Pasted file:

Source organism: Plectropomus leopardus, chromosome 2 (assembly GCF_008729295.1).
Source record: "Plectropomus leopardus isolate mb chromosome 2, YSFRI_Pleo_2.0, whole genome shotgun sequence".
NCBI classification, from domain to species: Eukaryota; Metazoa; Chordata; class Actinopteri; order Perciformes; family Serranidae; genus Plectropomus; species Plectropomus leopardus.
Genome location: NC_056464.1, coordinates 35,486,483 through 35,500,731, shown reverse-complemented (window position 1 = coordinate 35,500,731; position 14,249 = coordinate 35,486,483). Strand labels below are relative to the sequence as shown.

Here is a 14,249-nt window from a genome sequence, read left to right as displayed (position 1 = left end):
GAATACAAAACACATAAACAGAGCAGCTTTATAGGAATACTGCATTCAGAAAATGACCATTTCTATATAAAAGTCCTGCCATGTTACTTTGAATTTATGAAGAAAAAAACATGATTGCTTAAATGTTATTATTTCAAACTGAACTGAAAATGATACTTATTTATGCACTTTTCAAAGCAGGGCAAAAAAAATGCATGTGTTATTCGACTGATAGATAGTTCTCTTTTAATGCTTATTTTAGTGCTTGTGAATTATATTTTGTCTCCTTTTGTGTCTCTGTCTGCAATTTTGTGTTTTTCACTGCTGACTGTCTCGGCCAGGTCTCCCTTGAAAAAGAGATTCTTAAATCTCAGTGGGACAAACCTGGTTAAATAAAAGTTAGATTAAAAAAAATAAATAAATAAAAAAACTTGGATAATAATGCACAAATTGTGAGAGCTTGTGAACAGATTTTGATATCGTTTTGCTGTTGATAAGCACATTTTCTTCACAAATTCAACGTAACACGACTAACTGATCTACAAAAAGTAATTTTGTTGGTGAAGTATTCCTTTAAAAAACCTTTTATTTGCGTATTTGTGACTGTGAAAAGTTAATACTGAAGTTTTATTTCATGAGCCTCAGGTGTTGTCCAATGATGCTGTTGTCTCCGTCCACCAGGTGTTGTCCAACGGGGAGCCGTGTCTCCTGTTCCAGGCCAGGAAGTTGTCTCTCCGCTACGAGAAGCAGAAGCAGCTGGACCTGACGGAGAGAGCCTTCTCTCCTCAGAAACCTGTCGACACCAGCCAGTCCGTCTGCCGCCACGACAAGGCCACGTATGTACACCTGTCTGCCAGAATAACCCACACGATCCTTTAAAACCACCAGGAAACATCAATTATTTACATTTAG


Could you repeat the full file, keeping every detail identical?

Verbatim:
Source organism: Plectropomus leopardus, chromosome 2 (assembly GCF_008729295.1).
Source record: "Plectropomus leopardus isolate mb chromosome 2, YSFRI_Pleo_2.0, whole genome shotgun sequence".
NCBI classification, from domain to species: Eukaryota; Metazoa; Chordata; class Actinopteri; order Perciformes; family Serranidae; genus Plectropomus; species Plectropomus leopardus.
Genome location: NC_056464.1, coordinates 35,486,483 through 35,500,731, shown reverse-complemented (window position 1 = coordinate 35,500,731; position 14,249 = coordinate 35,486,483). Strand labels below are relative to the sequence as shown.

Here is a 14,249-nt window from a genome sequence, read left to right as displayed (position 1 = left end):
GAATACAAAACACATAAACAGAGCAGCTTTATAGGAATACTGCATTCAGAAAATGACCATTTCTATATAAAAGTCCTGCCATGTTACTTTGAATTTATGAAGAAAAAAACATGATTGCTTAAATGTTATTATTTCAAACTGAACTGAAAATGATACTTATTTATGCACTTTTCAAAGCAGGGCAAAAAAAATGCATGTGTTATTCGACTGATAGATAGTTCTCTTTTAATGCTTATTTTAGTGCTTGTGAATTATATTTTGTCTCCTTTTGTGTCTCTGTCTGCAATTTTGTGTTTTTCACTGCTGACTGTCTCGGCCAGGTCTCCCTTGAAAAAGAGATTCTTAAATCTCAGTGGGACAAACCTGGTTAAATAAAAGTTAGATTAAAAAAAATAAATAAATAAAAAAACTTGGATAATAATGCACAAATTGTGAGAGCTTGTGAACAGATTTTGATATCGTTTTGCTGTTGATAAGCACATTTTCTTCACAAATTCAACGTAACACGACTAACTGATCTACAAAAAGTAATTTTGTTGGTGAAGTATTCCTTTAAAAAACCTTTTATTTGCGTATTTGTGACTGTGAAAAGTTAATACTGAAGTTTTATTTCATGAGCCTCAGGTGTTGTCCAATGATGCTGTTGTCTCCGTCCACCAGGTGTTGTCCAACGGGGAGCCGTGTCTCCTGTTCCAGGCCAGGAAGTTGTCTCTCCGCTACGAGAAGCAGAAGCAGCTGGACCTGACGGAGAGAGCCTTCTCTCCTCAGAAACCTGTCGACACCAGCCAGTCCGTCTGCCGCCACGACAAGGCCACGTATGTACACCTGTCTGCCAGAATAACCCACACGATCCTTTAAAACCACCAGGAAACATCAATTATTTACATTTAG